The system of Inverse kinematics and physics engine still expertly sells the sense of scale and the disparity in size between Wander and the colossi and environments. Wander feels small and and bit clumsy, and the player must constantly be aware of the terrain around you. If you try to roll down stairs, you can still faceplant and leave yourself open to being stomped on. You can still stumble over rocks. On the more unrealistic end: yes, you can still fall a hundred feet and survive. I haven't seen Wander limp around after a particularly long plunge, so I'm not sure if that's still in the game or not.

Bluepoint also resisted any urge to re-design the game with a more modern design ethos or cliched trends. They didn't turn the game into a sandbox open world. The original game's structure and pacing is in-tact. You aren't free to sequence-break and wander into any colossus' lair to defeat it whenever you want. They also didn't do anything stupid like add survival mechanics or crafting or online co-op.

All the colossi are replicated practically verbatim. The only one that seems different to me is the equine colossus (Phaedra). I don't recall this particular colossus being so aggressive in the original game. In the original, I remember that particular colossus being almost completely passive. It (along with the flying desert serpent) was always one of the colossi that I felt most guilty about killing because it seemed so gentle and curious. I remember being able to wander around its feet at my leisure, and it would just stare at me curiously. In the remake, almost as soon as it stood up, it tried stabbing at me with its legs.

Most of the colossi are exactly as I remember them: spectacular

Other than that, the remaining colossi played out pretty much exactly as I remember them. The lightning-spewing tortoise (Basaran) and the underground colossus with the epic beard (Barba) are still both total assholes. The taurus colossus (Quadratus), flying colossus (Avion), and the sand worm (Dirge) are still intense, kinetic battles that are as impressive to watch as they are to play. The flying sand serpent (Phalanx) is still an absolutely majestic beast that I always regret having to kill. And the two small, bull colossi are both kind of disappointments.

... warts and all

The commitment to replicating the game as it was, however, means that what very few faults were actually present in the original game are still present. Perhaps the biggest flaw in the original game that is retained in the remake is that hints are still offered too early. The remake does not wait more than a minute or two before it spills the beans on how to beat the colossus you're faced up against, whether you wanted the hint or not. You can turn the hints off in the menu, but I wish they had included a setting to delay them for longer.

Hints are still given too soon, with no option to delay them long enough to give you more time to observe the colossi.

You also still can't change the difficulty level mid-game. I guess this ties into the game's unlock system, but I feel like there could have been other ways to provide unlocks. The game still independently tracks the difficulty level on which you beat each colossus (as well as the time it took you to do so), so there's no reason that the game couldn't just unlock the "Hard" rewards after you've beaten all 16 colossi on the hard difficulty.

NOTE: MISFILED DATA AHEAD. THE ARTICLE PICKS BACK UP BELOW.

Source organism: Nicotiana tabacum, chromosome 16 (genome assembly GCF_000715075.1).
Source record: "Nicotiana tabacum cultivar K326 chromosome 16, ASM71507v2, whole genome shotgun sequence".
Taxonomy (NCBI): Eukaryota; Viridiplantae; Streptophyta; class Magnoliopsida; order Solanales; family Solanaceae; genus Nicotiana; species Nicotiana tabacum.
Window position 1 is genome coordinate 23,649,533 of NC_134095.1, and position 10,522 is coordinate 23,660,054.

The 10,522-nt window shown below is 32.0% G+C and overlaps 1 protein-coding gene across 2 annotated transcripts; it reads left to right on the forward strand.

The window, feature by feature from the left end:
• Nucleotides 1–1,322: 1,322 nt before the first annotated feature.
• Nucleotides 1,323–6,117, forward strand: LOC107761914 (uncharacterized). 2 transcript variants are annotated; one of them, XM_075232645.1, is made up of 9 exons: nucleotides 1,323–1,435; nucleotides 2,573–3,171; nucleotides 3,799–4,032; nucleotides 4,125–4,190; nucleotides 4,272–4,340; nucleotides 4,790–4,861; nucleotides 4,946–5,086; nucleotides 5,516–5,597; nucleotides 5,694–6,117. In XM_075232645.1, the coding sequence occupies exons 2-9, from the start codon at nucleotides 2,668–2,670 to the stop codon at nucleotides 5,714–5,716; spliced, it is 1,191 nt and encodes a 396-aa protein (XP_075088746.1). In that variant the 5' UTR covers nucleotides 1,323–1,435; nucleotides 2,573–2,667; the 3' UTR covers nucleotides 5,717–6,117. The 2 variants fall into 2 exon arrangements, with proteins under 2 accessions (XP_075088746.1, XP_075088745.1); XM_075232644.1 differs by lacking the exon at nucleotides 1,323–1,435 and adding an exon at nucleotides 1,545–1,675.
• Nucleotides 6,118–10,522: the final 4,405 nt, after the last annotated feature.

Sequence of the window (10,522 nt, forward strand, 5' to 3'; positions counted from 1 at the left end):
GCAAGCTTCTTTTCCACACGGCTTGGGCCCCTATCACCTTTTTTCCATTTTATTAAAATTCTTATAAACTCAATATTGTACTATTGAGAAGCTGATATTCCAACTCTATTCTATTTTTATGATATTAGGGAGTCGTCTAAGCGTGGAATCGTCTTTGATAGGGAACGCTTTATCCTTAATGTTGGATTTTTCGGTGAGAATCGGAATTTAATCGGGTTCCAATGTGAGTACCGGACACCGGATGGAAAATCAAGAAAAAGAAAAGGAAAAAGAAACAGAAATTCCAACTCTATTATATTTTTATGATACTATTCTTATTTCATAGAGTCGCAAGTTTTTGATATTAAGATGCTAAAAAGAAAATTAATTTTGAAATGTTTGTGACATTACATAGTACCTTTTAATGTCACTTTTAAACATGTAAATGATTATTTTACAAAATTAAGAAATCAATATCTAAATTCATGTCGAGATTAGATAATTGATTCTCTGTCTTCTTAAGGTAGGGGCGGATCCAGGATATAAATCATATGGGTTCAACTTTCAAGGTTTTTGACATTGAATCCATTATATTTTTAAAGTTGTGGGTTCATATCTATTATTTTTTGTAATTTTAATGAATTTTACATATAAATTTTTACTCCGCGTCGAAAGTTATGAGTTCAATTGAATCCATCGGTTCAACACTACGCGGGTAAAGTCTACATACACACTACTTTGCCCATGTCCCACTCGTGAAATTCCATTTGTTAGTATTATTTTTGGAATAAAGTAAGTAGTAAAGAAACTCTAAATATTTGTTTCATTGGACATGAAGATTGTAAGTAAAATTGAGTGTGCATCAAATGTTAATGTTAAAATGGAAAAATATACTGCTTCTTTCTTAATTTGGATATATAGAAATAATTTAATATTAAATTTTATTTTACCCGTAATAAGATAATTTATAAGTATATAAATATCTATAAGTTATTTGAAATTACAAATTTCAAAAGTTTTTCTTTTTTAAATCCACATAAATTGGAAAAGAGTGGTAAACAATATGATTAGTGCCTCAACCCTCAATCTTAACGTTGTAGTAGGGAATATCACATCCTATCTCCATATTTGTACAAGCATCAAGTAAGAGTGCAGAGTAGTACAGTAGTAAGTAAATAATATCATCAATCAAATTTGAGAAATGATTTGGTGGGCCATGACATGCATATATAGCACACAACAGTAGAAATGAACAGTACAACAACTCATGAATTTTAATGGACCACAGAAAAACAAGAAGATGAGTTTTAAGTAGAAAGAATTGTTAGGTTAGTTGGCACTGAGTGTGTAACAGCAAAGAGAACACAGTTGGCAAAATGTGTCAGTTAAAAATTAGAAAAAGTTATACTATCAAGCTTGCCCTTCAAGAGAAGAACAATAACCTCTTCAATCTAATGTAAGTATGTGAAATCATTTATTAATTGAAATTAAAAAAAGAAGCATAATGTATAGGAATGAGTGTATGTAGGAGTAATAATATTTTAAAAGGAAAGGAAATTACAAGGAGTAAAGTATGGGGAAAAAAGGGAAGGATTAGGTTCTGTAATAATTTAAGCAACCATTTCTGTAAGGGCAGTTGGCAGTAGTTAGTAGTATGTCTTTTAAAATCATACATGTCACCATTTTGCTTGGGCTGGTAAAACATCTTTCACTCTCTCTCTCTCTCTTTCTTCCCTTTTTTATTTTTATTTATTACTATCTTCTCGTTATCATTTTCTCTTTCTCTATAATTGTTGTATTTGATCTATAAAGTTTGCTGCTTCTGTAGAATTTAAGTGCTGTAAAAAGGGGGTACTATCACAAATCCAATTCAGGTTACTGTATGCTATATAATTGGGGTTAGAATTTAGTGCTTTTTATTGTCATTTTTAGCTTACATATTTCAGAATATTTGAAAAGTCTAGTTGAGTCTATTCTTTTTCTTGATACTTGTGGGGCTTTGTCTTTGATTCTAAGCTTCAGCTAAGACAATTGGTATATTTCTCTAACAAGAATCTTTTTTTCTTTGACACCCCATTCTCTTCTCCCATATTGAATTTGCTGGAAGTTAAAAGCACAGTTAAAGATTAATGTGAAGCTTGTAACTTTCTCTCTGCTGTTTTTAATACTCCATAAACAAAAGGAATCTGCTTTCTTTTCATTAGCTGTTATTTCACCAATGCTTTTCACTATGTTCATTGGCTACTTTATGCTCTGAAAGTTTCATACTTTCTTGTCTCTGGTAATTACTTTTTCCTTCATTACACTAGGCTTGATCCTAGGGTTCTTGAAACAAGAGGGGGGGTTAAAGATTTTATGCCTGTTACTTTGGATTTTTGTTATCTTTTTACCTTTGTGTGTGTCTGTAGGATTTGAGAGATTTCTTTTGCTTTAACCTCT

The various shrines scattered around the land also still feel mostly pointless. In fact, they are completely pointless now. In the original, they were used to save your game while you were exploring. Now, you can save your game at any time from the pause menu. This is another change that I'm not particularly fond of, as it completely eliminates any sense of being lost and trying to find your way back to a shrine if you want to save and quit. Sure, that was a bit annoying in the original game, but it's just one more mechanic that contributed slightly to the bleak tone of the game.

Now, the shrines only heal Wander. But since there's no enemies in the overworld, and you heal after returning to Dormin's Shrine after each colossus battle, you never need to heal at these smaller shrines anyway. Even if you take fall damage while exploring, Wander has a slow health regen, so there's no reason you'd ever have to stop and pray at the shrines to heal. The only thing these shrines do is to warn you of the location of a lizard that you can kill to improve your grip gauge, as a lizard is always found on or near these shrines. If nothing else, they still serve as visual landmarks when navigating the map.

On the other end of the spectrum, there wasn't much to improve about the original release, but this package does make some improvements -- though they're mostly just extra levels of visual polish. The environment does look admittedly better. It looks much more natural and organic. More importantly is the jarring texture pop-in that plagued the PS2 release are also much less of a problem. It still happens in many places, but generally speaking, objects in the distance look very sharp, and the higher level of detail fades in much further away and is much less noticeable. There's some ambient fog and particle effects in some areas that also look astounding, and the lighting engine is improved across the board.